1957 - John Lennon and Paul McCartney met for the first time in Woolton, Liverpool, at the St. Peter's Church Parish festival where 16-year-old Lennon's skiffle band, The Quarrymen, were appearing. McCartney impressed Lennon by playing "Twenty Flight Rock" by Eddie Cochran and "Be-Bop-A-Lula" by Gene Vincent. Lennon was even more impressed when McCartney showed Lennon and Eric Griffiths how to tune their guitars, something they'd been paying someone else to do for them.

1979 - The B-52s release their self-titled debut album, featuring one of their signature songs in "Rock Lobster." Even in the weird, quirky world of new wave and post-punk in the late '70s, the B-52's' eponymous debut stood out as an original. Unabashed kitsch mavens, the Athens quintet celebrated all the silliest aspects of pre-Beatles pop culture -- bad hairdos, sci-fi nightmares, dance crazes, pastels, and anything else that sprung into their minds -- to a skewed fusion of pop, surf, avant-garde, amateurish punk, and white funk.

1968 - The Rolling Stones scored their fifth U.S. No. 1 single when "Jumpin Jack Flash" reached the top of the charts. Keith Richards has recalled that he and Mick Jagger wrote the lyrics while staying at Richards' country house, where they were awoken one morning by the sound of gardener Jack Dyer walking past the window. When Jagger asked what the noise was, Richards responded: "Oh, that's Jack, that's jumpin' Jack."

1971- The Allman Brothers release, Live At Fillmore East. Whereas most great live rock albums are about energy, At Fillmore East is like a great live jazz session, where the pleasure comes from the musicians' interaction and playing. At Fillmore East was the band's artistic and commercial breakthrough, rapidly escalating the band's exposure and gaining them a new legion of loyal fans. Many people consider At Fillmore East to be one of the best live albums of all time, and consider the album to be the start of the band's association with the jam band school of music (although members of the band have repudiated the label, stating instead they are just "a band that jams") .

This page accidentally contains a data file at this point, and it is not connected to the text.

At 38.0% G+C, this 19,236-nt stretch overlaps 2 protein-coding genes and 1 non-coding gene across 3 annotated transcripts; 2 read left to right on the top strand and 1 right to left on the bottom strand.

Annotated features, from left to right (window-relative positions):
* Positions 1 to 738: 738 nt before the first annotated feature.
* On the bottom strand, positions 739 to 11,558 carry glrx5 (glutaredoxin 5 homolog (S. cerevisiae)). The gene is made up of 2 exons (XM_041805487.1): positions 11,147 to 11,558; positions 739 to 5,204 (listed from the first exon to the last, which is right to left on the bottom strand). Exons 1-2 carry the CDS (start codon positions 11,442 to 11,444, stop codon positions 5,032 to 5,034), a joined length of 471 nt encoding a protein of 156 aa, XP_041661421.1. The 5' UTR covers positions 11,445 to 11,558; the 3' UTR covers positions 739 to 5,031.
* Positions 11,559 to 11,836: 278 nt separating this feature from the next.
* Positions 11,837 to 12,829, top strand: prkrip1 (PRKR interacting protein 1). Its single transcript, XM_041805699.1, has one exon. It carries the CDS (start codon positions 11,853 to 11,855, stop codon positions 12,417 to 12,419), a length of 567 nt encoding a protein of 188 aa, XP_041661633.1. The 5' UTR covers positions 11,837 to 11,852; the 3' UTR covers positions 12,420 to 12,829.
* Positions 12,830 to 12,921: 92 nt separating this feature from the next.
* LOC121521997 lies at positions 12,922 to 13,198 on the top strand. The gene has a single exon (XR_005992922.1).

1971 - American jazz trumpeter, singer and bandleader, Louis Armstrong died. A jazz pioneer, he was the first important soloist to emerge in jazz, and he became the most influential musician in the music's history. But Armstrong also became an enduring figure in popular music due to his distinctively phrased baritone singing and engaging personality, which were on display in a series of vocal recordings and film roles.

1977 - Performing at Olympic Stadium in Montreal on the final stop of Pink Floyd's first stadium tour, Roger Waters spit on an unruly fan and criticized the crowd for setting off fireworks. The experience inspired their next album, The Wall.

1988 - MTV refuses to play Neil Young's video for "This Note's For You," citing a policy against videos that mention products. The video is a parody of various ad campaigns, with lyrics mentioning Coke, Pepsi, Miller and Bud. When MTV snubs him, Young writes them an open letter:

MTV, you spineless twerps.

You refuse to play "This Note's For You" because you're afraid to offend your sponsors.

What does the "M" in MTV stand for: music or money?

Long live rock and roll.

Neil Young

1994 - Forrest Gump hit theaters. Aside from becoming the top-grossing film of the year in North America and winning multiple Academy Awards, the movie spawns a hit soundtrack with songs from Elvis Presley, Three Dog Night, The Doors, The Byrds, The Mamas & the Papas, Buffalo Springfield, and more.

2009 - Alanis Morissette begins an eight-episode stint on the Showtime drama Weeds, playing obstetrician Audra Kitson.


Bill Haley, considered "the first rock 'n' roll star," was born today in 1925. He passed away in 1981.

Nanci Griffith is 68.

Curtis James Jackson III, better known as 50 Cent, is 46.

On This Day In Music History is sourced from This Day in Music, Song Facts, Allmusic, and Wikipedia.

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